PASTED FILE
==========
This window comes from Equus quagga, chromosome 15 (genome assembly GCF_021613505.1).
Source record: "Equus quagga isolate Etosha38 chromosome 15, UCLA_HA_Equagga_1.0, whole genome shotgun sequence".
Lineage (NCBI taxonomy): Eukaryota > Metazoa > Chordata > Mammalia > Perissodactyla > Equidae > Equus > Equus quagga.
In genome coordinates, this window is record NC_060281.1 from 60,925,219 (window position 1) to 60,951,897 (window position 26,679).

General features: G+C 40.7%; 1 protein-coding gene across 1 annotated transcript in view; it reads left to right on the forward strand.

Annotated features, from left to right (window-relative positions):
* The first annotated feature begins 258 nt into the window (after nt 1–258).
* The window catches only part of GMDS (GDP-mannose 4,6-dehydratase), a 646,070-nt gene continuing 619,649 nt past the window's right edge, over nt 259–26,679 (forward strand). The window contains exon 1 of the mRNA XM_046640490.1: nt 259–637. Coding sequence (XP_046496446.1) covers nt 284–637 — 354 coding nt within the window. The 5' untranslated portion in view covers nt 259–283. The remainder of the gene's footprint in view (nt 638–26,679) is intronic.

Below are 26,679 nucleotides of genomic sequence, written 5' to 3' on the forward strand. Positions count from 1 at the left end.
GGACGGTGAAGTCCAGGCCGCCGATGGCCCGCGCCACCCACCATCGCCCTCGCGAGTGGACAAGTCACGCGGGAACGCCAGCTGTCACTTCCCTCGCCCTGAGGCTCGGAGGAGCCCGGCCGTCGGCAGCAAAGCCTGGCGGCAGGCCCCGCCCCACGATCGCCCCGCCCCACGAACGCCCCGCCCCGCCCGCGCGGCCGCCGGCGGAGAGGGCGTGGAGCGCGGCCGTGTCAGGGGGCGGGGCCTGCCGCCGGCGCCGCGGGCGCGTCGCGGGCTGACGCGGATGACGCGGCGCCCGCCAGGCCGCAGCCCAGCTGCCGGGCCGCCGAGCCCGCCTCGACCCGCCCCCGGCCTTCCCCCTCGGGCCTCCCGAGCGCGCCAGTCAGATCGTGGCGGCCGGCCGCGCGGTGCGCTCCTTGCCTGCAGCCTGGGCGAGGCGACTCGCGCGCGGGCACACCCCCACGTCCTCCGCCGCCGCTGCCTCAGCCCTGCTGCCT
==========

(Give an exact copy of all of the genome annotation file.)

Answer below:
This window comes from Equus quagga, chromosome 15 (genome assembly GCF_021613505.1).
Source record: "Equus quagga isolate Etosha38 chromosome 15, UCLA_HA_Equagga_1.0, whole genome shotgun sequence".
Lineage (NCBI taxonomy): Eukaryota > Metazoa > Chordata > Mammalia > Perissodactyla > Equidae > Equus > Equus quagga.
In genome coordinates, this window is record NC_060281.1 from 60,925,219 (window position 1) to 60,951,897 (window position 26,679).

General features: G+C 40.7%; 1 protein-coding gene across 1 annotated transcript in view; it reads left to right on the forward strand.

Annotated features, from left to right (window-relative positions):
* The first annotated feature begins 258 nt into the window (after nt 1–258).
* The window catches only part of GMDS (GDP-mannose 4,6-dehydratase), a 646,070-nt gene continuing 619,649 nt past the window's right edge, over nt 259–26,679 (forward strand). The window contains exon 1 of the mRNA XM_046640490.1: nt 259–637. Coding sequence (XP_046496446.1) covers nt 284–637 — 354 coding nt within the window. The 5' untranslated portion in view covers nt 259–283. The remainder of the gene's footprint in view (nt 638–26,679) is intronic.

Below are 26,679 nucleotides of genomic sequence, written 5' to 3' on the forward strand. Positions count from 1 at the left end.
GGACGGTGAAGTCCAGGCCGCCGATGGCCCGCGCCACCCACCATCGCCCTCGCGAGTGGACAAGTCACGCGGGAACGCCAGCTGTCACTTCCCTCGCCCTGAGGCTCGGAGGAGCCCGGCCGTCGGCAGCAAAGCCTGGCGGCAGGCCCCGCCCCACGATCGCCCCGCCCCACGAACGCCCCGCCCCGCCCGCGCGGCCGCCGGCGGAGAGGGCGTGGAGCGCGGCCGTGTCAGGGGGCGGGGCCTGCCGCCGGCGCCGCGGGCGCGTCGCGGGCTGACGCGGATGACGCGGCGCCCGCCAGGCCGCAGCCCAGCTGCCGGGCCGCCGAGCCCGCCTCGACCCGCCCCCGGCCTTCCCCCTCGGGCCTCCCGAGCGCGCCAGTCAGATCGTGGCGGCCGGCCGCGCGGTGCGCTCCTTGCCTGCAGCCTGGGCGAGGCGACTCGCGCGCGGGCACACCCCCACGTCCTCCGCCGCCGCTGCCTCAGCCCTGCTGCCT